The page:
By Evelyne Naikoba
We live in a world where many are uncomfortable expressing unpopular opinions because of the adverse reactions this might draw from friends, family, or followers. For the most part, the odds are often stacked against persons that dare to air views which speak truth to power especially if such truths do not particularly tickle their fancy.
Following the global outbreak of the coronavirus and first confirmed Covid-19 case in Uganda on 22nd March 2020, the Ministry of Health developed several health guidelines aimed at mitigating the spread of the virus, one of which included banning of communal gatherings in churches, mosques or in stadia and other open-air venues. While even the toughest critics of the current government may have at the time opined that these measures were timely to combat the further spread of the virus, there was a silent fear that this situation presented a carte blanche mandate for various human rights to be interfered with, indefinitely suspended or worse still traded in exchange for apparent safety.
Regulation of religion has always been a touchy subject that often results in an uneasy relationship between the State and Religious institutions. The God-given right to freely worship and associate as enshrined in article 29(1)(c) of the Constitution of the Republic of Uganda is an inherent right which the State is mandated to protect and preserve and can only be limited provided such limits uphold equal treatment for all, are proportionate, and within allowable parameters. On the contrary, while multiple areas of our society and economy have adversely been affected by the Covid-19 regulations, one which has since received very slight (if any) consideration by our government is the religious community.
History tells us that a climate of persecution usually begins to creep in through deceptively small and subtle ways; and people of all faiths must all be wary because the persecution or victimization of people for their faith or indeed lack of it – is not simply an issue for the religious; it should be of concern for everyone, of all religions or none. People of faith world over have often found themselves pressed against the wall on whether to obey the State and compromise their relationship with God or remain faithful to their deity and related beliefs, and possibly risk grave sanctions from the State. This recurrent theme in human history has always been met with extensive tales of a people who are habitually willing to pay the ultimate price in defense of their faith.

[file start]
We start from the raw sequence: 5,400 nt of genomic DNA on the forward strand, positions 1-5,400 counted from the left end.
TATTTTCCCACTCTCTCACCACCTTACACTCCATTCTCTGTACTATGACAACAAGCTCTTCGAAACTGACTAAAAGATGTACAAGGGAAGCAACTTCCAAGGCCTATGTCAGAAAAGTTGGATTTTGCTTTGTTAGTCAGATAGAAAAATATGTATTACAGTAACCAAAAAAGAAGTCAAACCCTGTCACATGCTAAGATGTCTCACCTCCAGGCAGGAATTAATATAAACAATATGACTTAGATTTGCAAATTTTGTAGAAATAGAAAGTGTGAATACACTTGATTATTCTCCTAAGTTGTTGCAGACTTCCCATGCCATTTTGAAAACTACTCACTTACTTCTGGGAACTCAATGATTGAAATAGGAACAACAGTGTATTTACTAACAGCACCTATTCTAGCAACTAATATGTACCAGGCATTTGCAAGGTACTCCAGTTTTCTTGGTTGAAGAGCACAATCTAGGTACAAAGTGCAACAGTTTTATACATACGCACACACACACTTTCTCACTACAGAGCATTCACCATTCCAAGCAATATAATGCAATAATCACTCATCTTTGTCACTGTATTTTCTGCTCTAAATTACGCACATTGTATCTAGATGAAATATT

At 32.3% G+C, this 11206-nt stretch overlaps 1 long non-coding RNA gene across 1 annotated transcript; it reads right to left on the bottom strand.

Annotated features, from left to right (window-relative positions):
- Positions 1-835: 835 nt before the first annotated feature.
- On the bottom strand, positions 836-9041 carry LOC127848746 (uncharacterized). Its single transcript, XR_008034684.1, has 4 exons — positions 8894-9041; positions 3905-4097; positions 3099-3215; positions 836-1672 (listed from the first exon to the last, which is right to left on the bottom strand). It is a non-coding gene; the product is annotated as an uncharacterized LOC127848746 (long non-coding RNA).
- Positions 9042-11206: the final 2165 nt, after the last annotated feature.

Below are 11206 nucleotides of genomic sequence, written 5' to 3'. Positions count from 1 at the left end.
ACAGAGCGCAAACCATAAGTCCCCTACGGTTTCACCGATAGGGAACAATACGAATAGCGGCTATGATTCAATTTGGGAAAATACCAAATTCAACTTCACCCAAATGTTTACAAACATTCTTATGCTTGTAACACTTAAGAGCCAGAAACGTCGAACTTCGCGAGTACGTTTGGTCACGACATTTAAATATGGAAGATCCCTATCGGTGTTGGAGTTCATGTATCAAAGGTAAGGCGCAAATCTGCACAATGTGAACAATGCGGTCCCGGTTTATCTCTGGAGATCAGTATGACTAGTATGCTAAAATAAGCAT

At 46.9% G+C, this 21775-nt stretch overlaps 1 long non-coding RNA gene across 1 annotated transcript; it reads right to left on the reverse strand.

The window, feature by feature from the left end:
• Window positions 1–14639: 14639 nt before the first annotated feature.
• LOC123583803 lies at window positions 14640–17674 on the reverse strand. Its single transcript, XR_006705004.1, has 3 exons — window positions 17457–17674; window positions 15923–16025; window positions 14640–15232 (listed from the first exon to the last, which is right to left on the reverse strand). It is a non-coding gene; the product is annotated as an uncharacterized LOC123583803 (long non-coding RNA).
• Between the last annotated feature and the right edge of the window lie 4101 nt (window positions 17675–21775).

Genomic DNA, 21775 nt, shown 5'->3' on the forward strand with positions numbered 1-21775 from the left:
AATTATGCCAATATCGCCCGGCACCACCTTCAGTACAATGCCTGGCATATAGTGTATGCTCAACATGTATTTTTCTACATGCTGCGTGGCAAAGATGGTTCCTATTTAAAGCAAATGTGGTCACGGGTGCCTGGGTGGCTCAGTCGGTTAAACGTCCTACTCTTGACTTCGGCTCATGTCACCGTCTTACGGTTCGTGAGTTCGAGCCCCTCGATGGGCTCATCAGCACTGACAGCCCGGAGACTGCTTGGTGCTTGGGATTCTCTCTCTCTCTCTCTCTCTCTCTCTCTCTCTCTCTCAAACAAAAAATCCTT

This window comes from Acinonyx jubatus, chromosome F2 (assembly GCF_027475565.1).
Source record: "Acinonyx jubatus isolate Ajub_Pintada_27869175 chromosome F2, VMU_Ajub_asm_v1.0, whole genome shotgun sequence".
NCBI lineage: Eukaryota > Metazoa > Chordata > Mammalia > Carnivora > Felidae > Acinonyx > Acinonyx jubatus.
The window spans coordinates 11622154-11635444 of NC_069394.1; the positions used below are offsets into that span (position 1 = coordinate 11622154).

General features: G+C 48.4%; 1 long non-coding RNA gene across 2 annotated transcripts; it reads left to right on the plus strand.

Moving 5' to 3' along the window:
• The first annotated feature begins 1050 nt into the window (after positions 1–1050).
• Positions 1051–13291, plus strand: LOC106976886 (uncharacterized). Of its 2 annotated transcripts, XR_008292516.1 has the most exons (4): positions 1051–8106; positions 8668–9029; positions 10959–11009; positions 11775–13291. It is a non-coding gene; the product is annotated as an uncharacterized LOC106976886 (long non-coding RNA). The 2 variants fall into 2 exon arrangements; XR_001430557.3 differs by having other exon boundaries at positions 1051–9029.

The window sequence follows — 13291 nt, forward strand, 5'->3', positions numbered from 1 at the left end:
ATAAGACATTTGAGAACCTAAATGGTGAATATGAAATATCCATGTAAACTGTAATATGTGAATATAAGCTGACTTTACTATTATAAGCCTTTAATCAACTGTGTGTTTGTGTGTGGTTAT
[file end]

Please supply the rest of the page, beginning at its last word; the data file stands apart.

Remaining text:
A brief case study of Uganda reveals repeated attempts of State superintendence over the religious community and the latter’s rejection of State control. As far back as the 1870’s, King Mutesa 1 is known to have imposed tough restrictions on the Muslim community including execution of some Muslim converts following their questioning of the King’s authority and leadership which resulted into an uproar within this community until these murders subsided.
Additionally, the colonial era was earmarked by colonial State control of religion forcing the religious community to be subservient to the State take for example Christian churches having to seek approval from the State before starting up a church in any area, and enactment of unfavorable land policies restricting church ownership of land in order to prevent the church from growing into an economic force within society that would present a potential threat to the State. Furthermore, Ugandans witnessed religious persecution in 1973 and 1977 following former president Idi Amin Dada’s ban on multiple Christian organisations and the Baha’i faith from operating in Uganda for fear of them being strongholds of opposition to his rule; leaving only Islam, Anglican, Roman Catholic and Orthodox places of worship in operation at the time. This ban which was coupled with widespread killing of Christians later contributed to the overthrow of Amin’s government in 1979.